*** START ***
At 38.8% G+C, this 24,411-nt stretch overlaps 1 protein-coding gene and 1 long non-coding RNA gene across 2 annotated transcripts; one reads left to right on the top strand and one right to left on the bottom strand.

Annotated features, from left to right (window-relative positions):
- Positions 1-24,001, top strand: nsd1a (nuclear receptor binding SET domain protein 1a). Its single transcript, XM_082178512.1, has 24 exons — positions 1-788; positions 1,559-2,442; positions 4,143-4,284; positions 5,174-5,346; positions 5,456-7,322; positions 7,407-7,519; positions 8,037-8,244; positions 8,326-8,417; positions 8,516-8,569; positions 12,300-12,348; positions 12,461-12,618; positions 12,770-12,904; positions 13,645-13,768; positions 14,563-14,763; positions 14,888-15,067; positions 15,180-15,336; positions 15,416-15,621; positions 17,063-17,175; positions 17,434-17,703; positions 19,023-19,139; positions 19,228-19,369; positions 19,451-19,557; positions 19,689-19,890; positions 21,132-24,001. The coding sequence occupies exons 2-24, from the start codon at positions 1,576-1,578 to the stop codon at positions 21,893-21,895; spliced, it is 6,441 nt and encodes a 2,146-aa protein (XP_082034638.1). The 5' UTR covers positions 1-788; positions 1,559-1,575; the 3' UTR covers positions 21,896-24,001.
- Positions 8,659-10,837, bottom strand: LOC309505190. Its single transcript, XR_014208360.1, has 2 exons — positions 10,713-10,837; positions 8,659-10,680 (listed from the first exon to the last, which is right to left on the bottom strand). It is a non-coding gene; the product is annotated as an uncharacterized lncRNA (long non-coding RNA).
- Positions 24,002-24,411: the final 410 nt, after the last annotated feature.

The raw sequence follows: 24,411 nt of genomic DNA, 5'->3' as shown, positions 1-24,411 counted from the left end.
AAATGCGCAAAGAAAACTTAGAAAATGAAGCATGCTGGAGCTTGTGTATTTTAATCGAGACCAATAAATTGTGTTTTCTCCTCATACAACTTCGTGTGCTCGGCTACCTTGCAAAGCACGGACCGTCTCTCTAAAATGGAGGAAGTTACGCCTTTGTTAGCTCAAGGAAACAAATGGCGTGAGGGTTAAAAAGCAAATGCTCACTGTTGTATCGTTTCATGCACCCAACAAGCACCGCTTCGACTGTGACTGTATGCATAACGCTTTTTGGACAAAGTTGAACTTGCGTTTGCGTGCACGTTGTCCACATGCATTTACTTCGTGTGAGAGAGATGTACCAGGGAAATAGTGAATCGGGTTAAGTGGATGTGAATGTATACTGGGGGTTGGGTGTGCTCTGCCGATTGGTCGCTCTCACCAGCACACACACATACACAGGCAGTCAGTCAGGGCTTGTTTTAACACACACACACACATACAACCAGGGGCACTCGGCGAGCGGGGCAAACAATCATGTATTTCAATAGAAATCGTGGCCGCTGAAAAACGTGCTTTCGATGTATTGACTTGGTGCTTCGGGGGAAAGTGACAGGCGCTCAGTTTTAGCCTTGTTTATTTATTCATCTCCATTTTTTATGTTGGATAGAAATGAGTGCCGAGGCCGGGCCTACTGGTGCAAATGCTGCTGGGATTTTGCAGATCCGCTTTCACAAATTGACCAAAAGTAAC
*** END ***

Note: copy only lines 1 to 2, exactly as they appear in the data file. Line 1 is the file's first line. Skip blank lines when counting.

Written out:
At 38.8% G+C, this 24,411-nt stretch overlaps 1 protein-coding gene and 1 long non-coding RNA gene across 2 annotated transcripts; one reads left to right on the top strand and one right to left on the bottom strand.

Annotated features, from left to right (window-relative positions):